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Dual high-speed railways usher in new era for Yunnan

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The Spring City, once famous for its laid-back lifestyle, made another leap toward modernity at the turn of the new year. Kunming South Railway Station, officially opened December 28, is the last stop on the Shanghai-Kunming High-speed Railway. The new railway — opened in conjunction with a separate southern line — connects Kunming with other important national transportation hubs, including Shanghai, Hangzhou, Nanchang, Changsha and Guiyang.

The Shanghai to Kunming route has been under construction for seven years, and the final section, connecting Yunnan's capital with Guiyang, was finally completed in June 2016. It forms one spur of China's 'Eight Vertical, Eight Horizontal' (八纵八横) transportation system, an integral part of Beijing's 'Long-term Railway Network Plan' (长期铁路网规划), originally publicized in 2004.

The new line is also part of Beijing's One Belt, One Road initiative, which aims among many other things, to integrate China's rail system with those of neighboring countries. The 2,252-kilometer stretch is the longest railway of it's kind in China, as no other line brings continuous bullet train speed — expected to average more than 200 kilometers per hour — through so many provinces.

It will now take just over 12 hours to travel from Kunming to Shanghai. Tickets vary in price from 2,765 yuan for first-class seats, 1,475 yuan for business class, and 879 yuan for second-class tickets. While passengers can currently travel from the Spring City to Shanghai, they must switch trains once. That changes as of January 5, when the new bullet trains begin to run full-route schedules.

Inside Yunnan, trains heading toward China's east coast stop first at Songming (嵩明), then then Qujing (曲靖) and Fuyuan (富源) before entering Guizhou province. According to China News, the Yunnan segment of the railway has 4G network coverage throughout. Regionally, the railway drastically cuts the duration of a trip from Kunming to Guiyang (贵阳) — from an entire night, to just under two hours. On its first day of full operation, Kunming's new train station sold 7,900 tickets according to The Spring City Evening News.

The less-hyped but equally impressive southern railway from Yunnan to Guangdong travels through Guangxi province and then on to its terminus at Guangzhou South Railway Station. It stops at Baise (百色) and Guangxi's capital, Nanning (南宁), among other large cities. The southern line also provides easier access to several of Yunnan's southeastern tourist attractions, including the UNESCO-listed Stone Forest (石林).

Both new railways are the product of year's of planning, and years more are in store. In a white paper issued December 29, Beijing announced its intentions to extend China's high-speed rail network to cover 80 percent of the country's large cities by 2020. That year is also when the Beijing-Tianjin-Hebei complex, and the Yangtze River and Pearl River delta regions are expected to have complete intercity rail networks.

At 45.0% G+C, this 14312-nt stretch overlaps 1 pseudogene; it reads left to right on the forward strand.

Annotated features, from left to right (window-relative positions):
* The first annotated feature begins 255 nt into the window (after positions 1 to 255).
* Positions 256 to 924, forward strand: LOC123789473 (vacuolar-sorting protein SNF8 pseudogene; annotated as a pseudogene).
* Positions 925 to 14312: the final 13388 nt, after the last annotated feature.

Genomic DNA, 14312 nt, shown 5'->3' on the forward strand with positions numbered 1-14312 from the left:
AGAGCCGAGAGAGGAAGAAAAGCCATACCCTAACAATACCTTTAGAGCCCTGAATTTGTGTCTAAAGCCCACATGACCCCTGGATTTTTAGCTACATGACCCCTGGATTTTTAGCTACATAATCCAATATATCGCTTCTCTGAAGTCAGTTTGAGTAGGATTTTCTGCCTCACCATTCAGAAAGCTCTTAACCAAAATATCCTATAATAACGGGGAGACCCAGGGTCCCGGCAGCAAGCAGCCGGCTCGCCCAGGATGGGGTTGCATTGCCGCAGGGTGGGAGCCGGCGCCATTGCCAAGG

According to the document, the government will increase its efforts at creating urban rail networks to nearly all cities in China with populations higher than three million, a move that will add an estimated 3,000 kilometers of new track to the country's rail system in just three years. Furthermore, the recently completed railways and stations provide China with additional high-speed rail expertise that it can now export to countries looking to upgrade their transportation infrastructure.

For people in Yunnan, the train lines should save them some trouble. Zhu Jiacai, a college student living in Chenggong, said it often takes at least five hours by car to make a trip to his home near Puzhehei (普者黑). "You have to cope with a whole-day trip when you encounter a traffic jam," said Zhu. "Now it's much more convenient since we have the high-speed railway. It only takes one hour and a half to get home," he told the Kunming Times.

Yunnan is famous for its '18 stranges' (云南十八怪), which are used to highlight the province's unique cultures and lifestyle. One of these sayings explains "The trains are not as fast as buses" (火车没有汽车快), a fact which, for those heading east at least, no longer holds true.

Top image 163
Second image: Jonas Kelsch
Third image: China News

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Comments

Question:
Where is the bridge in the top picture. (Looks like an artist impresssion).

I noticed on the road a white shuttle bus like the ones going to the airport but this one had the south railway station on it. So aparently there is a bus service to that station. Anybody know the routes and times?

There is a new bus line. I will check and see what number bus(es) go to the station and post here.

Yeah I saw the same fleet of them heading down huanHu towards chenggong. They look like the 919 buses, so I'd hope they get spread out to various city bus stops throughout the city.

Note that the South RR Station is on the underground/subway.

I have just returned from Guangzhou to Kunming South - 9 hours, good comfortable seats, quiet, smooth, bright & shiny; ran at about 200 kms/hr. Price a little over Y400. Even the food on the train was better than the usual quite-bad food on ordinary trains. There's a faster train that is supposed to take about 6 hours, price a little over Y800.

From the top pic it is evident the scars inflicted to both sides of the hills. One can just guess the amount of debris that fell into the water.

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